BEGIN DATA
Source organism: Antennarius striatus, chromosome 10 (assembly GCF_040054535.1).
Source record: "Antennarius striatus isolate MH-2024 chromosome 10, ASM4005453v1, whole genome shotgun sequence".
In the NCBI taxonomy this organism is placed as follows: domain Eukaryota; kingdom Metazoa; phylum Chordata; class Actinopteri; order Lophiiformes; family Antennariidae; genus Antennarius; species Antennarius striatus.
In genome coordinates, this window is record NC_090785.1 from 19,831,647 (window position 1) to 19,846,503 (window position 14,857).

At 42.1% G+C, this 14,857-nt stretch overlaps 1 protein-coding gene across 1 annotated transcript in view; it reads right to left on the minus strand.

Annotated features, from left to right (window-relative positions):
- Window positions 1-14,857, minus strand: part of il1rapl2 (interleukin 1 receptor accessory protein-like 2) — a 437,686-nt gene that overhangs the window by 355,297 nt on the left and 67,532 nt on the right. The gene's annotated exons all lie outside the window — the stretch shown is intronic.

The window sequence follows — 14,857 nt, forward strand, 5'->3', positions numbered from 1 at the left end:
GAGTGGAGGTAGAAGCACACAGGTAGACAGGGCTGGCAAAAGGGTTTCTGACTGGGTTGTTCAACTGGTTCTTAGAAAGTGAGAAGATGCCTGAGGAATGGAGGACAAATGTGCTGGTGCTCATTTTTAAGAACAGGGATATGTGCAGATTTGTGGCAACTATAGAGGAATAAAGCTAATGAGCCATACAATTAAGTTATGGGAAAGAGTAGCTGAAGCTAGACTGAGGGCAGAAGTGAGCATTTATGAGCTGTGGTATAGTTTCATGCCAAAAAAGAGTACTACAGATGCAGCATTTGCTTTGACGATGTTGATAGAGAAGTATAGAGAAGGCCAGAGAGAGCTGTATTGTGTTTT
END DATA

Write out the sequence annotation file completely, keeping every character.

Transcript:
Source organism: Antennarius striatus, chromosome 10 (assembly GCF_040054535.1).
Source record: "Antennarius striatus isolate MH-2024 chromosome 10, ASM4005453v1, whole genome shotgun sequence".
In the NCBI taxonomy this organism is placed as follows: domain Eukaryota; kingdom Metazoa; phylum Chordata; class Actinopteri; order Lophiiformes; family Antennariidae; genus Antennarius; species Antennarius striatus.
In genome coordinates, this window is record NC_090785.1 from 19,831,647 (window position 1) to 19,846,503 (window position 14,857).

At 42.1% G+C, this 14,857-nt stretch overlaps 1 protein-coding gene across 1 annotated transcript in view; it reads right to left on the minus strand.

Annotated features, from left to right (window-relative positions):
- Window positions 1-14,857, minus strand: part of il1rapl2 (interleukin 1 receptor accessory protein-like 2) — a 437,686-nt gene that overhangs the window by 355,297 nt on the left and 67,532 nt on the right. The gene's annotated exons all lie outside the window — the stretch shown is intronic.

The window sequence follows — 14,857 nt, forward strand, 5'->3', positions numbered from 1 at the left end:
GAGTGGAGGTAGAAGCACACAGGTAGACAGGGCTGGCAAAAGGGTTTCTGACTGGGTTGTTCAACTGGTTCTTAGAAAGTGAGAAGATGCCTGAGGAATGGAGGACAAATGTGCTGGTGCTCATTTTTAAGAACAGGGATATGTGCAGATTTGTGGCAACTATAGAGGAATAAAGCTAATGAGCCATACAATTAAGTTATGGGAAAGAGTAGCTGAAGCTAGACTGAGGGCAGAAGTGAGCATTTATGAGCTGTGGTATAGTTTCATGCCAAAAAAGAGTACTACAGATGCAGCATTTGCTTTGACGATGTTGATAGAGAAGTATAGAGAAGGCCAGAGAGAGCTGTATTGTGTTTT